You can use your SBA 7(a) loan toward the following costs:

  • Working Capital – Determine your working capital by subtracting your current liabilities from your current assets. A negative value means that you need more cash than you currently have on hand. SBA 7(a) loans can help you obtain this cash.
    Food trucks should keep enough working capital on hand for stability no matter the condition of the economy. Through your SBA 7(a) loan, you can obtain more working capital by buying equipment, contracting third-party marketers or advertisers, or bringing on new employees.
  • Debt Consolidation Loans – Through SBA 7(a) debt consolidation loans, you can refinance your food truck’s current loans. These loans include merchant cash advances, high-interest business loans, daily or weekly payment loans, and short-term business loans.

Advantages of SBA 7(a) loans for food trucks

Small business lending experts often say that SBA 7(a) loans are the “gold standard.” Food truck owners such as yourself may appreciate their low rates and 10-year terms (or 25-year terms for commercial real estate loans). You may also find the following aspects of SBA 7(a) loans favorable:

  • No prepayment penalties
  • Affordable monthly payments
  • Wide use of funds
  • Available in all 50 states

Food truck requirements for SBA 7(a) loans

If you choose to apply for SBA 7(a) loans, you must meet certain criteria, including:

  • You must be a U.S. citizen or lawful permanent resident
  • You must be at least 21 years old
  • Your food truck must be based in the U.S.
  • Your food truck company must be at least two years old
  • You and your company must be on-schedule with all government-related loan repayments
  • Your business must have no outstanding tax liens
  • Your business must have no recent settlements or charge-offs
  • Your personal credit score must be above 650
  • You must not have bankruptcies or foreclosures in the past three years

While most SBA 7(a) lenders institute these requirements, no two lenders have exactly the same rules. For example, while many lenders will ask for your food truck’s business plan, others (including SmartBiz Loans) won’t do so.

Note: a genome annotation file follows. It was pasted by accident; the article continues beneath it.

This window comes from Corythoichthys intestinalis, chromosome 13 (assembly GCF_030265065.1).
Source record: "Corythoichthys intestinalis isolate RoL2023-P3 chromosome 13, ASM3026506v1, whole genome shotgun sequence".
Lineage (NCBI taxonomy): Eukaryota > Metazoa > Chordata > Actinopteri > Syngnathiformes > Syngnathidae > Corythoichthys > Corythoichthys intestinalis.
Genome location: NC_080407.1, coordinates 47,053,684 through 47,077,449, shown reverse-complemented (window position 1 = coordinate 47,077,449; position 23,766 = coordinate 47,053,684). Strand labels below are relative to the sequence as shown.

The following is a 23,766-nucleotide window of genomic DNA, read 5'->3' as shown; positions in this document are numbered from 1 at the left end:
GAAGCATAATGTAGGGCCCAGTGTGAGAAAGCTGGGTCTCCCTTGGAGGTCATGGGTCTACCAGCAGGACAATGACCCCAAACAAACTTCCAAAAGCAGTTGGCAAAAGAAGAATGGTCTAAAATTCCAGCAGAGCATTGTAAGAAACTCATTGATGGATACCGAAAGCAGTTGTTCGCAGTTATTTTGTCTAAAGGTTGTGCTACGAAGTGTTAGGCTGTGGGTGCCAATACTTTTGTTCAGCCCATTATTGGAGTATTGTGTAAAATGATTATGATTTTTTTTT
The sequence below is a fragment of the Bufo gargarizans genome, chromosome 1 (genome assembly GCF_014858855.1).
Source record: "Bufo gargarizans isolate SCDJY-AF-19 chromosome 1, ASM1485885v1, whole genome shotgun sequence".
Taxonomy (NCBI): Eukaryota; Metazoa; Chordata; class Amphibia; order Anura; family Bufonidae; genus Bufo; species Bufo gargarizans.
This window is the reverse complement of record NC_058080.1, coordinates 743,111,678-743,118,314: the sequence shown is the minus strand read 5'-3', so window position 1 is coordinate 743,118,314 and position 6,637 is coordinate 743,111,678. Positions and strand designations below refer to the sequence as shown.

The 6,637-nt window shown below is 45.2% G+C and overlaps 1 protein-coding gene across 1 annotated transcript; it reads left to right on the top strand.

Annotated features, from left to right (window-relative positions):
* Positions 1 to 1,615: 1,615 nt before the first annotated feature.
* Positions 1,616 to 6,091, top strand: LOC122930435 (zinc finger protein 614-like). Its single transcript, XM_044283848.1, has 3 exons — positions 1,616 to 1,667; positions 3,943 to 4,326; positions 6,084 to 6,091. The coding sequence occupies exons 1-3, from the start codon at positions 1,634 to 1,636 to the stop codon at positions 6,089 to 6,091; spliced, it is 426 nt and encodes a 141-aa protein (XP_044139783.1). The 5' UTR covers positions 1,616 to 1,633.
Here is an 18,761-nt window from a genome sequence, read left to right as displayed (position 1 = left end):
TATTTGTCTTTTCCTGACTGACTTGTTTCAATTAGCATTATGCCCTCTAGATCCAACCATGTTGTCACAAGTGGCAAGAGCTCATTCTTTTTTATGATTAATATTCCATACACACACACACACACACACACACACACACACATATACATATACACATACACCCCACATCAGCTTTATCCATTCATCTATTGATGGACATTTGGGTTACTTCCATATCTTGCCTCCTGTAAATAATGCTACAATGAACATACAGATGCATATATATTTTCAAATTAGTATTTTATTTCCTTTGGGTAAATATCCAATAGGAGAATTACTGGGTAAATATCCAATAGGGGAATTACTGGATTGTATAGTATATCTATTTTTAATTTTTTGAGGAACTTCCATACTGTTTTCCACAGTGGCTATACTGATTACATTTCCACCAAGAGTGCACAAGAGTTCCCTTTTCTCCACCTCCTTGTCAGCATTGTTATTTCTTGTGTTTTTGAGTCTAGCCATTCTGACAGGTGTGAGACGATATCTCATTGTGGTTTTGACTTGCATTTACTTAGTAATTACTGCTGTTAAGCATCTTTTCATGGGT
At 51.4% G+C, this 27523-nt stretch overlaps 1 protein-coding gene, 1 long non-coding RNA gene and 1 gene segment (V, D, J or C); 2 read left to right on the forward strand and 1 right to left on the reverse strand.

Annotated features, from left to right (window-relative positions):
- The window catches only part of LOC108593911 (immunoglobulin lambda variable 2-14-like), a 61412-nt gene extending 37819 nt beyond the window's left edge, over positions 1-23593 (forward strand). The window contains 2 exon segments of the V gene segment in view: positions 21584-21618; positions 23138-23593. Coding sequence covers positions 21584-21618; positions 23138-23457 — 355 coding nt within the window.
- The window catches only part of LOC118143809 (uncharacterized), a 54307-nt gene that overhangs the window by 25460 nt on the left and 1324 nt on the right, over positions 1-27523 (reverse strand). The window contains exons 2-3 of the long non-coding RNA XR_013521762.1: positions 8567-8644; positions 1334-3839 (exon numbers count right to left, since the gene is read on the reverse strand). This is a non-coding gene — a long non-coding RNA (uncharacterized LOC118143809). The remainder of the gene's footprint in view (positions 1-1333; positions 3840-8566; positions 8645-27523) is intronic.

How to apply for an SBA 7(a) loan for your food truck

Step 1: Confirm that you qualify to apply for an SBA 7(a) loan. Find more information on the SmartBiz Loans page about SBA Loan Requirements for Existing Business to learn more.

To discover how your business financials stack up for funding, use our easy-to-use online tool. SmartBiz Advisor™ helps you track the financial health of your business and learn how banks typically evaluate your business.* SmartBiz Advisor also recommends ways to help you improve your credit and strengthen the financial health of your business as needed. Read feedback from real SmartBiz Advisor users and sign up here.*

Step 2: Your application will likely require extensive paperwork, so get started now. Additionally, consider asking your accountant or bookkeeper to help you with this step.

Step 3:  Choose your lender. Consider the following traits as you do so:


Check your lender’s reviews on TrustPilot, Google, and Consumer Affairs to find out what other business owners have said. Be sure you’re reading actual customer reviews.


Your lender should have regular phone contact hours and make themselves frequently available via email as well. Additionally, your lender should pair you with a lender familiar with your food truck, application, and the food truck industry.


Your lender shouldn’t hesitate to be fully upfront with you about anything at any time. A lender who resists detailing your loan’s annual interest rate or APR is a red flag.

Obvious loan terms

Another red flag: Loan terms that are anything less than obvious. Look at the fine print of your loan agreement – if it’s anything less than perfectly clear, you may do better with a different lender. Complex fine print often masks payment schedules and loan costs that add extra financial burdens, so be sure to identify a total loan amount, required payment frequency and amounts, collateral requirements, and (if applicable) prepayment penalties.


Other than interest and repayment fees, you should see few other fees. If you see a large number of fees, choose a different lender. You should also confirm that all fees will be due before loan funding and during your loan’s lifetime.

The SBA 504 loan program

The SBA 504 loan program connects small businesses such as food trucks with low-cost expansion and modernization funding. If you need to upgrade your food truck, you may be able to do so through an SBA 504 loan.